Background: Current opioid overdose mortality surveillance methods do not capture the complexity of the overdose epidemic. Most rely on death certificates, which may underestimate both opioid analgesic and heroin deaths. Categorizing deaths using other characteristics from the death record including route of drug administration may provide useful information to design and evaluate overdose prevention interventions.
Methods: We reviewed California Electronic Death Reporting System records and San Francisco Office of the Chief Medical Examiner (OCME) toxicology reports and investigative case narratives for all unintentional opioid overdose deaths in San Francisco County from 2006 to 2012. We chose this time period because it encompassed a period of evolution in local opioid use patterns and expansion of overdose prevention efforts. We created a classification system for heroin-related and injection-related opioid overdose deaths and compared demographic, death scene, and toxicology characteristics among these groups.
Results: We identified 816 unintentional opioid overdose deaths. One hundred fifty-two (19%) were standard heroin deaths, as designated by the OCME or by the presence of 6-monoacetylmorphine. An "expanded" classification for heroin deaths incorporating information from toxicology reports and case narratives added 20 additional heroin deaths (13% increase), accounting for 21% of all opioid deaths. Two hundred five deaths (25%) were injection-related, 60% of which were attributed to heroin. A combined classification of expanded heroin and injection-related deaths accounted for 31% of opioid overdose deaths during this period.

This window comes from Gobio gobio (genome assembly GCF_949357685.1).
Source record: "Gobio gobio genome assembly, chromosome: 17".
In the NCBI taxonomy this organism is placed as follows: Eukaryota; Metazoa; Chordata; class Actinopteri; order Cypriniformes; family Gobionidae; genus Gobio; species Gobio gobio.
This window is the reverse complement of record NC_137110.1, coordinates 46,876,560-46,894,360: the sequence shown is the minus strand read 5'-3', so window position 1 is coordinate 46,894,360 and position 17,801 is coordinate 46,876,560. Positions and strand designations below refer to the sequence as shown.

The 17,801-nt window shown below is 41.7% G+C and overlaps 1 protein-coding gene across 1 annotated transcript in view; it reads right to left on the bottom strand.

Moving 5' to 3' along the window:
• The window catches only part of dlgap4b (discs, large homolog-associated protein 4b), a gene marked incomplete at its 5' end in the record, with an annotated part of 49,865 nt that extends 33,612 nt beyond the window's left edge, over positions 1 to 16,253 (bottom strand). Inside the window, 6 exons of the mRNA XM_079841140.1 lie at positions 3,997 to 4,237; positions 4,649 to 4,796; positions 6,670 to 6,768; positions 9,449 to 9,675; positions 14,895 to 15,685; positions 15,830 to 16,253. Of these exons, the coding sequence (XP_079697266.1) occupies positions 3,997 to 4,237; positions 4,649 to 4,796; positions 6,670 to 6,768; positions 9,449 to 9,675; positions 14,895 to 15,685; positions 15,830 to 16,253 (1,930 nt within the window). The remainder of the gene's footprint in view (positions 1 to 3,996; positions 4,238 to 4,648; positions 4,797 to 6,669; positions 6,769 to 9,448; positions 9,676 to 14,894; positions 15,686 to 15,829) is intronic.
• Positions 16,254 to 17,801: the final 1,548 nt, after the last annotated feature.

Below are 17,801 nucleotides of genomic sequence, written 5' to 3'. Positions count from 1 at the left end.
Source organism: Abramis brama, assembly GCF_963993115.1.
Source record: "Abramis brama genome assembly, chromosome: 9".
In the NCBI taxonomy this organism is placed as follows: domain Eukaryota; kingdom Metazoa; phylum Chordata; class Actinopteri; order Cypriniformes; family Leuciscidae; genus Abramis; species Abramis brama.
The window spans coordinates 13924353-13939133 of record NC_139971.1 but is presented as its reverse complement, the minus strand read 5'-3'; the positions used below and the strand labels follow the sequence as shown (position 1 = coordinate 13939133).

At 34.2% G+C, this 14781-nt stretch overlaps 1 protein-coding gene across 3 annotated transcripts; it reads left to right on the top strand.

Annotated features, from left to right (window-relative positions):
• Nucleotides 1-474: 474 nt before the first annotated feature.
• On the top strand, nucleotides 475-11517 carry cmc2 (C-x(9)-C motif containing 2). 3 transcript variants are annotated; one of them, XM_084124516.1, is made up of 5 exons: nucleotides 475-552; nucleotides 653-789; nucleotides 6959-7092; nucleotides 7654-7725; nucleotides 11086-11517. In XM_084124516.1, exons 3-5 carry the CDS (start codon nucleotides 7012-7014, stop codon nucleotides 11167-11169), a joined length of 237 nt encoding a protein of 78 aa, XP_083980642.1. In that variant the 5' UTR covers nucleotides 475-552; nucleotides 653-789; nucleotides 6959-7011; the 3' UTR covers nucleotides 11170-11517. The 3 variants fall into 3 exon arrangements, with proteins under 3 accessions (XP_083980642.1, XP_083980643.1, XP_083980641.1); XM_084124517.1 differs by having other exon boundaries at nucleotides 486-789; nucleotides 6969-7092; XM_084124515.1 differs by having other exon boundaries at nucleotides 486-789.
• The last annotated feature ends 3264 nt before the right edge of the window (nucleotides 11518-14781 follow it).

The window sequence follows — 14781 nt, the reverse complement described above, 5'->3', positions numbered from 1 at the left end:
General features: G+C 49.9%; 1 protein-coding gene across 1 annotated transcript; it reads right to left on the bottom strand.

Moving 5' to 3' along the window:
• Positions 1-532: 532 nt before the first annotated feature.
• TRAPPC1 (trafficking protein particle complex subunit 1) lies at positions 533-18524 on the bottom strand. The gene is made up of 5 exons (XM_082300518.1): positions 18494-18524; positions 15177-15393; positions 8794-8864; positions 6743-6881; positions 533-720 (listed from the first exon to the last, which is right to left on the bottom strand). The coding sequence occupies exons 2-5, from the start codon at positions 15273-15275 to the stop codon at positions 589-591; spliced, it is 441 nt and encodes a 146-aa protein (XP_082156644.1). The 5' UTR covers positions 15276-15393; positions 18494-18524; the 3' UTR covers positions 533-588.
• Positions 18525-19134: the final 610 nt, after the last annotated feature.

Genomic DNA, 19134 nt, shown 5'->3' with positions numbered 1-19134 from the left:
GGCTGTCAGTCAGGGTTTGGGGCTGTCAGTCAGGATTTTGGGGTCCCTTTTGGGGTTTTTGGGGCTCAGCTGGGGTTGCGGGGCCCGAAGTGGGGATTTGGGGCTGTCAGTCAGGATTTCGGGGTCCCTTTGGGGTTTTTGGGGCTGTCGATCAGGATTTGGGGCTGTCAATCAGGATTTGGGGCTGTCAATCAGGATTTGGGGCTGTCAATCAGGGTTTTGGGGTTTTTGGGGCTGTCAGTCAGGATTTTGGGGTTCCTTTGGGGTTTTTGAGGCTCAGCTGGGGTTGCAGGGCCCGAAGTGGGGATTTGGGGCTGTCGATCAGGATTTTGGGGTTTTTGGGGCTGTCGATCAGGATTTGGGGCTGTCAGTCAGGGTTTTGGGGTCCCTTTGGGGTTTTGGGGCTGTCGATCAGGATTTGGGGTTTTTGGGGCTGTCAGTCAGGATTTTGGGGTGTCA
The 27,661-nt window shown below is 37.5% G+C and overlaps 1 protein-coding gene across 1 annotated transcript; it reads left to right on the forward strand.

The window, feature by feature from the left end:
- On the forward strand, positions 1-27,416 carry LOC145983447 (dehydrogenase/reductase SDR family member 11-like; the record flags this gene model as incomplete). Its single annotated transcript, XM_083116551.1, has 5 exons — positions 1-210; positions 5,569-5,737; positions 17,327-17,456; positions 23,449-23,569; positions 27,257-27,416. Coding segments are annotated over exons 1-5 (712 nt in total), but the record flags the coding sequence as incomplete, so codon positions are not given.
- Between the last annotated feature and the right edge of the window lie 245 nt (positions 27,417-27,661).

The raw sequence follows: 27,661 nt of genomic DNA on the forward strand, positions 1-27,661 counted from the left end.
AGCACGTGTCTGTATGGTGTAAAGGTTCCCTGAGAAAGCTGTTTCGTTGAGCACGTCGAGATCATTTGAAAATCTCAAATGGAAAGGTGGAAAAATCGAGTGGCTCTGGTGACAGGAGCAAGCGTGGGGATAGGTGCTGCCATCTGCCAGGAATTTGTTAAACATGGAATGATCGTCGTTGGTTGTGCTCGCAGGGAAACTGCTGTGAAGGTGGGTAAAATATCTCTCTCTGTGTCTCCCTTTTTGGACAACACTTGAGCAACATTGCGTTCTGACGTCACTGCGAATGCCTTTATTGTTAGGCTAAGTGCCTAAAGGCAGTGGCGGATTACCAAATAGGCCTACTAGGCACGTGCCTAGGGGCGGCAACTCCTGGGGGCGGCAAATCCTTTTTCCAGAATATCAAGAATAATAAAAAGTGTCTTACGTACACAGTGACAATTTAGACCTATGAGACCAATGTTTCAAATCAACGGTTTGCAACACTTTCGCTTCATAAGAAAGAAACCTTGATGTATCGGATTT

Conclusions: Using additional sources of information to classify opioid overdose cases resulted in a modest increase in the count of heroin overdose deaths but identified a substantial number of non-heroin injection-related opioid analgesic deaths. Including the route of administration in the characterization of opioid overdose deaths can identify meaningful subgroups of opioid users to enhance surveillance efforts and inform targeted public health programming including overdose prevention programs.
Keywords: Death certificates; Heroin; Injection drug use; Opioid overdose; Prescription opioids.
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